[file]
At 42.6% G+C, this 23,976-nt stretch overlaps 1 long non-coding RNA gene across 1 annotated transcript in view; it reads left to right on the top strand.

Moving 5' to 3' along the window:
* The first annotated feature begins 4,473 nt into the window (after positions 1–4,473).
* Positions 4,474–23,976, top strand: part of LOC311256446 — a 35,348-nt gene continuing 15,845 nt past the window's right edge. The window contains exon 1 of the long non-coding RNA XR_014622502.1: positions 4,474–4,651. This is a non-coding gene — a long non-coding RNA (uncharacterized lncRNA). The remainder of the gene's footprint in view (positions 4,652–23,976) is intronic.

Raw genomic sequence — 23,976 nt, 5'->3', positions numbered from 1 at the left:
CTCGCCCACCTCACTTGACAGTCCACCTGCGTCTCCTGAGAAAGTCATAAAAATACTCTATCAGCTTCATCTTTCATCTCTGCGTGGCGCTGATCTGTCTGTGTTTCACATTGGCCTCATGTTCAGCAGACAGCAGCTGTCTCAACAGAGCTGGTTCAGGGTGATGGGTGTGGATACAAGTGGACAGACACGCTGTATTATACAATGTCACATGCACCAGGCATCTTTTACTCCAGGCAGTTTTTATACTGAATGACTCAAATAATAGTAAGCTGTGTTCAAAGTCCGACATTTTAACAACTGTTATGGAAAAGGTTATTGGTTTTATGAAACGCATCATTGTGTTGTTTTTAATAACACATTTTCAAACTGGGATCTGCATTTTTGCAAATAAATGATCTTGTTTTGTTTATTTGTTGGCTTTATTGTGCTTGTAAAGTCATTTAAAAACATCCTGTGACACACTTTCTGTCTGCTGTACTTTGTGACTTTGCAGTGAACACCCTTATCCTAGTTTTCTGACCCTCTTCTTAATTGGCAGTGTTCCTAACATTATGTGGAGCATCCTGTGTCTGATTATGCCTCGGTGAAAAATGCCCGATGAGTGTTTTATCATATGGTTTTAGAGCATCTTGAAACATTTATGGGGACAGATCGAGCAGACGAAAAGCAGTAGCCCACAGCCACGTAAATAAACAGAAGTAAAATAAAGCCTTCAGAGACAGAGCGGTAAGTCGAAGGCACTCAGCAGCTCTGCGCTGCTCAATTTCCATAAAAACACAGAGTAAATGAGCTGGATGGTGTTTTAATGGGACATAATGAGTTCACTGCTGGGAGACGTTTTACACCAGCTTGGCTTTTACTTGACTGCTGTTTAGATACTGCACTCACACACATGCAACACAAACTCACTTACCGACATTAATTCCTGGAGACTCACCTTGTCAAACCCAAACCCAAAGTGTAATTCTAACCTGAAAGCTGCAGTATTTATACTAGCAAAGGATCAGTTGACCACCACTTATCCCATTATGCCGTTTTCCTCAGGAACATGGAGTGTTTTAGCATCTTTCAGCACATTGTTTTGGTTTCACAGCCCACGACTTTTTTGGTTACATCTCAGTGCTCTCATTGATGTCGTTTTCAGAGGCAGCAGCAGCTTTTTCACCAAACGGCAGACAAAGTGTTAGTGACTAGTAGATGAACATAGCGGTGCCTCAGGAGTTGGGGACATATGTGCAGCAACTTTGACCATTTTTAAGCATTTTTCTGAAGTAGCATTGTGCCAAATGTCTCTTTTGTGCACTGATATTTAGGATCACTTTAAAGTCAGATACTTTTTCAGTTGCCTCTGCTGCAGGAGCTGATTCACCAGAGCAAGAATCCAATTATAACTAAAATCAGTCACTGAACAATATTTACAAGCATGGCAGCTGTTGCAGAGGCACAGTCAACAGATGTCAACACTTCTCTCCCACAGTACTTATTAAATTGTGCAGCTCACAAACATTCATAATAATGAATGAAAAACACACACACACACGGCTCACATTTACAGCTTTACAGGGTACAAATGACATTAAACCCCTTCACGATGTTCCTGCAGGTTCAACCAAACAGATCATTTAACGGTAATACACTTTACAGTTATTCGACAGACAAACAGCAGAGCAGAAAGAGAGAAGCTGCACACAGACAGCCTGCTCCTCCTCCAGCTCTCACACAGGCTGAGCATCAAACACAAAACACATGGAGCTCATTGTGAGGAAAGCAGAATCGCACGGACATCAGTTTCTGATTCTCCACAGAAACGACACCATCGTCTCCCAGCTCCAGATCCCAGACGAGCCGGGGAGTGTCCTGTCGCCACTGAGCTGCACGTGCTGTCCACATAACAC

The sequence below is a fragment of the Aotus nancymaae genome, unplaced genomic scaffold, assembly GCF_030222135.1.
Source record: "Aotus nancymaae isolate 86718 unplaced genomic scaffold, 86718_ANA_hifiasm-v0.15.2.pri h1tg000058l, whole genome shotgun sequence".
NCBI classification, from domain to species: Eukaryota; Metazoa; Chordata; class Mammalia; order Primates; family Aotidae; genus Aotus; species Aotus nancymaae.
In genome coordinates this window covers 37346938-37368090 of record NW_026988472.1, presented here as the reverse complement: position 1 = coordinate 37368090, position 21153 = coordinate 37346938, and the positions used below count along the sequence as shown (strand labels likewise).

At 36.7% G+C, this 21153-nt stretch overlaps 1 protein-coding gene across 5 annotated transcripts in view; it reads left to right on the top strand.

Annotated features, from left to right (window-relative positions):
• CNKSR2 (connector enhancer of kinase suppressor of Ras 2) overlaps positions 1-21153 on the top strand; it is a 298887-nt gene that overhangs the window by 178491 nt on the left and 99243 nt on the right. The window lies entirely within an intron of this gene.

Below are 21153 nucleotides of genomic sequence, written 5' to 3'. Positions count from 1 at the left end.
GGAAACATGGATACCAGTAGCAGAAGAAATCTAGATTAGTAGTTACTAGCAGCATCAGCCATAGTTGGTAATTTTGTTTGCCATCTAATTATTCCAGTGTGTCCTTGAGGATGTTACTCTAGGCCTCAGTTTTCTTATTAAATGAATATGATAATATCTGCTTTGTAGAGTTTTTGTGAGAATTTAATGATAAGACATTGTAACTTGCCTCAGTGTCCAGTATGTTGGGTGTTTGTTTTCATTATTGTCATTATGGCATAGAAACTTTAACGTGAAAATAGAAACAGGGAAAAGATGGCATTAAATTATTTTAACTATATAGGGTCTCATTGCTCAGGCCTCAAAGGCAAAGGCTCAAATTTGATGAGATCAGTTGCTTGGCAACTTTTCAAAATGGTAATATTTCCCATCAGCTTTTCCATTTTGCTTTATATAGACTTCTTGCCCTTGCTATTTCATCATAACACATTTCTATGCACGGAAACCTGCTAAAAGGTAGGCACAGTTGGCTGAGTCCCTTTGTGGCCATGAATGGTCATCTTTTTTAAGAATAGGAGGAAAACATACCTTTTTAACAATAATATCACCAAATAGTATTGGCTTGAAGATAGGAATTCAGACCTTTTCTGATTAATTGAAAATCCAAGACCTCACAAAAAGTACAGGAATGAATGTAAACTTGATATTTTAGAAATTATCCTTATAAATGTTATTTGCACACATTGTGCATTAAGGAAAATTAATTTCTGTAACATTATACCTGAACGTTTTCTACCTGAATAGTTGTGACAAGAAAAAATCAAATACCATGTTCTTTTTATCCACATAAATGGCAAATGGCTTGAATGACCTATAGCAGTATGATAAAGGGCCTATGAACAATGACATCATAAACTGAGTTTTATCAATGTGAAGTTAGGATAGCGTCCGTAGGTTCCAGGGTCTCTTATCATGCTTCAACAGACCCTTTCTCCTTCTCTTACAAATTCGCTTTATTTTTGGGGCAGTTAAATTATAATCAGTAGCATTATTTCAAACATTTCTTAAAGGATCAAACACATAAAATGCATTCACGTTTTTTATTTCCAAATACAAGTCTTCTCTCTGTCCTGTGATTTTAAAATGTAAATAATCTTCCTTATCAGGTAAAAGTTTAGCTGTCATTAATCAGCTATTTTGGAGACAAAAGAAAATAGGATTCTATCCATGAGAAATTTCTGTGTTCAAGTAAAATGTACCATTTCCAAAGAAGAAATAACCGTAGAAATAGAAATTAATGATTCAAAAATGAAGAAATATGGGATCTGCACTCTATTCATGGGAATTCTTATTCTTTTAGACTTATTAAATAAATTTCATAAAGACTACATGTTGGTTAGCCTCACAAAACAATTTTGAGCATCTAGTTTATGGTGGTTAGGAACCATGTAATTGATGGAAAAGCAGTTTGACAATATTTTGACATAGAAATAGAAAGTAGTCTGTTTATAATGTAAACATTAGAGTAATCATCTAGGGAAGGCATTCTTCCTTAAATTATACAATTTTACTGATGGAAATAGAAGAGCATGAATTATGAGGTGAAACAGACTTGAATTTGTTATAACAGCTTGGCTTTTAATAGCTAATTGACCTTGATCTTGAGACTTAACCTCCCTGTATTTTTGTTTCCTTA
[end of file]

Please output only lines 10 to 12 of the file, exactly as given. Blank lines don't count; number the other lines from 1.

In genome coordinates this window covers 37346938-37368090 of record NW_026988472.1, presented here as the reverse complement: position 1 = coordinate 37368090, position 21153 = coordinate 37346938, and the positions used below count along the sequence as shown (strand labels likewise).

At 36.7% G+C, this 21153-nt stretch overlaps 1 protein-coding gene across 5 annotated transcripts in view; it reads left to right on the top strand.

Annotated features, from left to right (window-relative positions):